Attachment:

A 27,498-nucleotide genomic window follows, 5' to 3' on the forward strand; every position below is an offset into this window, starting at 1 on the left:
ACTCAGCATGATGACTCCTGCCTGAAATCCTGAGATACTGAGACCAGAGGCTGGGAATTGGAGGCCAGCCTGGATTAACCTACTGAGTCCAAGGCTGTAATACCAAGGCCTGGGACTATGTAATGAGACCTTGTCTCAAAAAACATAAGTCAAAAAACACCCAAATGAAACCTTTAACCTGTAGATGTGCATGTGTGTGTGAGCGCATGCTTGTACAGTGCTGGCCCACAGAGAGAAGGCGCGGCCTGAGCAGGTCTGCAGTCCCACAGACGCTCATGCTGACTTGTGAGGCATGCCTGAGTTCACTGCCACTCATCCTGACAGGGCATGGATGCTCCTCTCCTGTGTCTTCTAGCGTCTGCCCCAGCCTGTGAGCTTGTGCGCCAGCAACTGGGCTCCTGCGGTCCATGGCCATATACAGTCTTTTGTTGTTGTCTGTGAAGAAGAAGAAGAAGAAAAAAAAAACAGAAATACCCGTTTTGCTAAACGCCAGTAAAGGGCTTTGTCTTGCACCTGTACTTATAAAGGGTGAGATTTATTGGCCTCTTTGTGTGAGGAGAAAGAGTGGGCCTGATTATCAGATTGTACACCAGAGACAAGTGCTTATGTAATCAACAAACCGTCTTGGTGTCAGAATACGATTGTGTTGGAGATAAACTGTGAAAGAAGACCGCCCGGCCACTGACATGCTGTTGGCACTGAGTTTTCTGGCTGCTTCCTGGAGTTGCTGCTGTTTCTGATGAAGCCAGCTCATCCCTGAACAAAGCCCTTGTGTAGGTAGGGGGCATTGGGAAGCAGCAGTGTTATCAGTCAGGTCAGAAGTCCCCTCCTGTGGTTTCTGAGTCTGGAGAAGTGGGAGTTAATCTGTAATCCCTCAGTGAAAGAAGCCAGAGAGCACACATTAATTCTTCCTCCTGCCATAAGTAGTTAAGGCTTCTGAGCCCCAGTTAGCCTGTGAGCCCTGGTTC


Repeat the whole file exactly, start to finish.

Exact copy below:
A 27,498-nucleotide genomic window follows, 5' to 3' on the forward strand; every position below is an offset into this window, starting at 1 on the left:
ACTCAGCATGATGACTCCTGCCTGAAATCCTGAGATACTGAGACCAGAGGCTGGGAATTGGAGGCCAGCCTGGATTAACCTACTGAGTCCAAGGCTGTAATACCAAGGCCTGGGACTATGTAATGAGACCTTGTCTCAAAAAACATAAGTCAAAAAACACCCAAATGAAACCTTTAACCTGTAGATGTGCATGTGTGTGTGAGCGCATGCTTGTACAGTGCTGGCCCACAGAGAGAAGGCGCGGCCTGAGCAGGTCTGCAGTCCCACAGACGCTCATGCTGACTTGTGAGGCATGCCTGAGTTCACTGCCACTCATCCTGACAGGGCATGGATGCTCCTCTCCTGTGTCTTCTAGCGTCTGCCCCAGCCTGTGAGCTTGTGCGCCAGCAACTGGGCTCCTGCGGTCCATGGCCATATACAGTCTTTTGTTGTTGTCTGTGAAGAAGAAGAAGAAGAAAAAAAAAACAGAAATACCCGTTTTGCTAAACGCCAGTAAAGGGCTTTGTCTTGCACCTGTACTTATAAAGGGTGAGATTTATTGGCCTCTTTGTGTGAGGAGAAAGAGTGGGCCTGATTATCAGATTGTACACCAGAGACAAGTGCTTATGTAATCAACAAACCGTCTTGGTGTCAGAATACGATTGTGTTGGAGATAAACTGTGAAAGAAGACCGCCCGGCCACTGACATGCTGTTGGCACTGAGTTTTCTGGCTGCTTCCTGGAGTTGCTGCTGTTTCTGATGAAGCCAGCTCATCCCTGAACAAAGCCCTTGTGTAGGTAGGGGGCATTGGGAAGCAGCAGTGTTATCAGTCAGGTCAGAAGTCCCCTCCTGTGGTTTCTGAGTCTGGAGAAGTGGGAGTTAATCTGTAATCCCTCAGTGAAAGAAGCCAGAGAGCACACATTAATTCTTCCTCCTGCCATAAGTAGTTAAGGCTTCTGAGCCCCAGTTAGCCTGTGAGCCCTGGTTC